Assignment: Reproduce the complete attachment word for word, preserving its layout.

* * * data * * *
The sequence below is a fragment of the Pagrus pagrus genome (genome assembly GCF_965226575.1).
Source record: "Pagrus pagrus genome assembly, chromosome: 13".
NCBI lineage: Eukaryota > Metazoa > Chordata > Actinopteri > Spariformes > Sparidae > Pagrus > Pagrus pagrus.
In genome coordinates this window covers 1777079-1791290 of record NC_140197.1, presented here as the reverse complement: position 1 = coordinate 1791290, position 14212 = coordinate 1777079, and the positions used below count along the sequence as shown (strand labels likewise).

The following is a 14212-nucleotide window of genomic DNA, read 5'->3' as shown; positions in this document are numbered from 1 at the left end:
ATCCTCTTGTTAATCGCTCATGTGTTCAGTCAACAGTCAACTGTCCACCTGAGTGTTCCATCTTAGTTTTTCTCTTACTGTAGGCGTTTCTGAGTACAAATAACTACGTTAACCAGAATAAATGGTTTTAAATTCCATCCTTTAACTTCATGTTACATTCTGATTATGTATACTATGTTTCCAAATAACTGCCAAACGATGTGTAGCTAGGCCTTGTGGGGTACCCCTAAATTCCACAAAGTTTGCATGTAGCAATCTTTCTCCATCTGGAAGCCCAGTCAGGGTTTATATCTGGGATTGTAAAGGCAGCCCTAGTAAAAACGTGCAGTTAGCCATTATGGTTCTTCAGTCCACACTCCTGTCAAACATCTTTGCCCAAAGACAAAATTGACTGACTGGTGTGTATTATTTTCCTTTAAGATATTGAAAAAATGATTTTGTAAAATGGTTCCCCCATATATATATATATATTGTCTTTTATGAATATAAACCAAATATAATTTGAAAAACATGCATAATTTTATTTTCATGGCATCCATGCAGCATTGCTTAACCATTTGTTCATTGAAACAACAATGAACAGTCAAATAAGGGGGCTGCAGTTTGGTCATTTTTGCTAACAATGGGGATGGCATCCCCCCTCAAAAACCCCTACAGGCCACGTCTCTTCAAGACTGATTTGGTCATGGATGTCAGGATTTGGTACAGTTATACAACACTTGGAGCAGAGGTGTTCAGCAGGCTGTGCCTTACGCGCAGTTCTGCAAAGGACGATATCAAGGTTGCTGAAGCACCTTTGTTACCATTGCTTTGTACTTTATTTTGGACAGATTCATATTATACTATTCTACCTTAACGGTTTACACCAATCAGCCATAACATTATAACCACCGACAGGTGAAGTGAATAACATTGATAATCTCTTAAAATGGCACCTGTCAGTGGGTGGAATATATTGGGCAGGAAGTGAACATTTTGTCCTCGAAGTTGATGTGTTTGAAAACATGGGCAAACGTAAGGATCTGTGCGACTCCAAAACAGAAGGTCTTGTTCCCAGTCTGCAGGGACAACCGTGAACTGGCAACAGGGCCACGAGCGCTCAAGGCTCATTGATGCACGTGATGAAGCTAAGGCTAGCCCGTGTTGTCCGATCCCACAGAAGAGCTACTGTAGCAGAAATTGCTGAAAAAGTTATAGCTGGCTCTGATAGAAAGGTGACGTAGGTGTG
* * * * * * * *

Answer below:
The sequence below is a fragment of the Pagrus pagrus genome (genome assembly GCF_965226575.1).
Source record: "Pagrus pagrus genome assembly, chromosome: 13".
NCBI lineage: Eukaryota > Metazoa > Chordata > Actinopteri > Spariformes > Sparidae > Pagrus > Pagrus pagrus.
In genome coordinates this window covers 1777079-1791290 of record NC_140197.1, presented here as the reverse complement: position 1 = coordinate 1791290, position 14212 = coordinate 1777079, and the positions used below count along the sequence as shown (strand labels likewise).

The following is a 14212-nucleotide window of genomic DNA, read 5'->3' as shown; positions in this document are numbered from 1 at the left end:
ATCCTCTTGTTAATCGCTCATGTGTTCAGTCAACAGTCAACTGTCCACCTGAGTGTTCCATCTTAGTTTTTCTCTTACTGTAGGCGTTTCTGAGTACAAATAACTACGTTAACCAGAATAAATGGTTTTAAATTCCATCCTTTAACTTCATGTTACATTCTGATTATGTATACTATGTTTCCAAATAACTGCCAAACGATGTGTAGCTAGGCCTTGTGGGGTACCCCTAAATTCCACAAAGTTTGCATGTAGCAATCTTTCTCCATCTGGAAGCCCAGTCAGGGTTTATATCTGGGATTGTAAAGGCAGCCCTAGTAAAAACGTGCAGTTAGCCATTATGGTTCTTCAGTCCACACTCCTGTCAAACATCTTTGCCCAAAGACAAAATTGACTGACTGGTGTGTATTATTTTCCTTTAAGATATTGAAAAAATGATTTTGTAAAATGGTTCCCCCATATATATATATATATTGTCTTTTATGAATATAAACCAAATATAATTTGAAAAACATGCATAATTTTATTTTCATGGCATCCATGCAGCATTGCTTAACCATTTGTTCATTGAAACAACAATGAACAGTCAAATAAGGGGGCTGCAGTTTGGTCATTTTTGCTAACAATGGGGATGGCATCCCCCCTCAAAAACCCCTACAGGCCACGTCTCTTCAAGACTGATTTGGTCATGGATGTCAGGATTTGGTACAGTTATACAACACTTGGAGCAGAGGTGTTCAGCAGGCTGTGCCTTACGCGCAGTTCTGCAAAGGACGATATCAAGGTTGCTGAAGCACCTTTGTTACCATTGCTTTGTACTTTATTTTGGACAGATTCATATTATACTATTCTACCTTAACGGTTTACACCAATCAGCCATAACATTATAACCACCGACAGGTGAAGTGAATAACATTGATAATCTCTTAAAATGGCACCTGTCAGTGGGTGGAATATATTGGGCAGGAAGTGAACATTTTGTCCTCGAAGTTGATGTGTTTGAAAACATGGGCAAACGTAAGGATCTGTGCGACTCCAAAACAGAAGGTCTTGTTCCCAGTCTGCAGGGACAACCGTGAACTGGCAACAGGGCCACGAGCGCTCAAGGCTCATTGATGCACGTGATGAAGCTAAGGCTAGCCCGTGTTGTCCGATCCCACAGAAGAGCTACTGTAGCAGAAATTGCTGAAAAAGTTATAGCTGGCTCTGATAGAAAGGTGACGTAGGTGTG